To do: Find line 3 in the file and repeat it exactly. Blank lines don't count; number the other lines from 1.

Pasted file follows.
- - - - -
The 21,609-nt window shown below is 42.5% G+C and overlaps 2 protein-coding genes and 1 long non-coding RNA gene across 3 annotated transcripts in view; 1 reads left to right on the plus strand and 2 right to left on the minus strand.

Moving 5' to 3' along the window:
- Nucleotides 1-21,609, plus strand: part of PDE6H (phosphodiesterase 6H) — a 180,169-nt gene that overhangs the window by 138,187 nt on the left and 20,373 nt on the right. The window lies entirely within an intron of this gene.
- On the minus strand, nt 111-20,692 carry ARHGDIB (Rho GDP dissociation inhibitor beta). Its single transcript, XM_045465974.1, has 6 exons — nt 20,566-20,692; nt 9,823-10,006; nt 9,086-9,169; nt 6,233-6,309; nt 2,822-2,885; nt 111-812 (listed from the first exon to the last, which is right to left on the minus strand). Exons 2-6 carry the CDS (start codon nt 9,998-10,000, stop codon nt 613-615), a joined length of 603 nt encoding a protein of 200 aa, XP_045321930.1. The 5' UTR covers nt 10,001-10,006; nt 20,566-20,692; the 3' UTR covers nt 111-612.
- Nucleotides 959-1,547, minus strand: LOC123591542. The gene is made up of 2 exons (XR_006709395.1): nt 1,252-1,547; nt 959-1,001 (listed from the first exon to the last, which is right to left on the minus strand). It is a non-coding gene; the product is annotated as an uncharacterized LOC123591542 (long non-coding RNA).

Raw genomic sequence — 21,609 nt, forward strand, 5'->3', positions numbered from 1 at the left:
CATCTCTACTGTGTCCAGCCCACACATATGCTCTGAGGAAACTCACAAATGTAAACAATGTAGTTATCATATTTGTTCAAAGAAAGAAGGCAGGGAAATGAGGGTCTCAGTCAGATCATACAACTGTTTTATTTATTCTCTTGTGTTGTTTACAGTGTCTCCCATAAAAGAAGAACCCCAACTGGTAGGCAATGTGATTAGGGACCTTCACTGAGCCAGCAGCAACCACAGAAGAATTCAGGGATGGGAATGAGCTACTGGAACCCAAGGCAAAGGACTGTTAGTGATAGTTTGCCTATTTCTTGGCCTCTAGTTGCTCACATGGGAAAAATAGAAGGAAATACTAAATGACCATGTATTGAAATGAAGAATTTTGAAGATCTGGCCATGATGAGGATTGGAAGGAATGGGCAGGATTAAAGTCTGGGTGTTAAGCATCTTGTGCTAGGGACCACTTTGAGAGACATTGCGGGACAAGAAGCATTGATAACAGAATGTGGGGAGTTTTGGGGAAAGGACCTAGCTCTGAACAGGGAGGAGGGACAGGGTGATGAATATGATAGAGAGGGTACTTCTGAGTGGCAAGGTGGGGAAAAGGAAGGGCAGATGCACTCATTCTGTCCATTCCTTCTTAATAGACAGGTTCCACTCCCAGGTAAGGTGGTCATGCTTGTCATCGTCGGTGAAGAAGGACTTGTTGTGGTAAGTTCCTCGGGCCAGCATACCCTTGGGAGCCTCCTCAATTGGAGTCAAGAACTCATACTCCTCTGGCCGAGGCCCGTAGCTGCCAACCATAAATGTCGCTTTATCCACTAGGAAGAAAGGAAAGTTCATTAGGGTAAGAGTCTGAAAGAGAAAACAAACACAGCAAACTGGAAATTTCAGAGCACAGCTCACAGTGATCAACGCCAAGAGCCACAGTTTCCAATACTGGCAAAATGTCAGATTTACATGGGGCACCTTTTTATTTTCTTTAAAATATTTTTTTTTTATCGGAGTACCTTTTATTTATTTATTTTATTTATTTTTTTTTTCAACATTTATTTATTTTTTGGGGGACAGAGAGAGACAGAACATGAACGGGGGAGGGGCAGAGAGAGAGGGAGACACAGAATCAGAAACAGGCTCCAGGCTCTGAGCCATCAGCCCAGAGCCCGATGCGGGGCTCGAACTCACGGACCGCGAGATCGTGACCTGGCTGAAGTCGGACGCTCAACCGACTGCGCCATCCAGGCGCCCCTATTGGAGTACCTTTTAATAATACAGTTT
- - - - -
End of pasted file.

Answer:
- Nucleotides 1-21,609, plus strand: part of PDE6H (phosphodiesterase 6H) — a 180,169-nt gene that overhangs the window by 138,187 nt on the left and 20,373 nt on the right. The window lies entirely within an intron of this gene.